Though not always at the top of the ritual hierarchy, dominant castes often maintain a higher status, which enables them to assert their authority within the community.

The Social Dynamics

Impact on Lower Castes

The dominant caste’s influence often permeates the lives of those in the lower strata of society, leading to social constraints and reduced mobility for the non-dominant castes.

Table 1: Comparison of Dominant and Non-Dominant Castes

FactorDominant CasteNon-Dominant Caste
Population SizeHighLow
Economic PowerStrongWeak
Political PowerInfluentialMarginal
Ritual StatusHigherLower

Case Studies

The Jats in Haryana

The Jats’ status as a dominant caste in Haryana illustrates the combination of numerical strength, economic power, and political influence that defines this concept.

The Brahmins in Uttar Pradesh

In contrast to the Jats, the Brahmins, though not numerically dominant, maintain their status through ritual superiority and political connections.

Contemporary Challenges

The dominant caste system has led to social friction, inequality, and contemporary legal challenges, such as the implementation of reservation policies. These policies aim to uplift the non-dominant castes but often lead to opposition and conflict.

Conclusion

The concept of the “Dominant Caste” is intertwined with India’s social fabric, reflecting a complex mixture of historical, cultural, and socio-economic factors. Understanding this phenomenon requires an anthropological lens that considers not just the social hierarchy but also the dynamic interplay between different elements of society.

References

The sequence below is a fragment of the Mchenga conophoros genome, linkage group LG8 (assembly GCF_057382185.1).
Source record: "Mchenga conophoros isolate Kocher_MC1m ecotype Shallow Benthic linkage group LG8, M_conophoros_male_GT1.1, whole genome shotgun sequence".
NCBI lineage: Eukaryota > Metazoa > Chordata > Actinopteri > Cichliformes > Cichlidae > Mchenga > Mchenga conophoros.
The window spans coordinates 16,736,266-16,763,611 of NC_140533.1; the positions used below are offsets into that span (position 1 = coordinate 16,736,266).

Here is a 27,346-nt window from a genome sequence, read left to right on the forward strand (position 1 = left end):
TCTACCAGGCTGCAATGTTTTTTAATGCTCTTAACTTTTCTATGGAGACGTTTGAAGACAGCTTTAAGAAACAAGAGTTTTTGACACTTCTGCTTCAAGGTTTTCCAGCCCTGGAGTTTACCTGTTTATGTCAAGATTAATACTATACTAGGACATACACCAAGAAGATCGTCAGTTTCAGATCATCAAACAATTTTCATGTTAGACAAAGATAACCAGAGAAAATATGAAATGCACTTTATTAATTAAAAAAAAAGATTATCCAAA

[1] Dumont, L. (1980). Homo Hierarchicus: The Caste System and Its Implications. University of Chicago Press.

[2] Srinivas, M. N. (1959). The Dominant Caste in Rampura. American Anthropologist, 61(1), 1-16.

[3] Sharma, R. S. (2005). Perspectives on the Origin of the Indian Caste System. Oxford University Press.

[4] Gupta, D. (2000). Interrogating Caste: Understanding Hierarchy and Difference in Indian Society. Penguin Books India.

[5] Béteille, A. (1996). Caste, Class and Power: Changing Patterns of Stratification in a Tanjore Village. University of California Press.

Anthropologist Vasundhra - Author and Anthroholic
Vasundhra

Vasundhra, an anthropologist, embarks on a captivating journey to decode the enigmatic tapestry of human society. Fueled by an insatiable curiosity, she unravels the intricacies of social phenomena, immersing herself in the lived experiences of diverse cultures. Armed with an unwavering passion for understanding the very essence of our existence, Vasundhra fearlessly navigates the labyrinth of genetic and social complexities that shape our collective identity. Her recent publication unveils the story of the Ancient DNA field, illuminating the pervasive global North-South divide. With an irresistible blend of eloquence and scientific rigor, Vasundhra effortlessly captivates audiences, transporting them to the frontiers of anthropological exploration.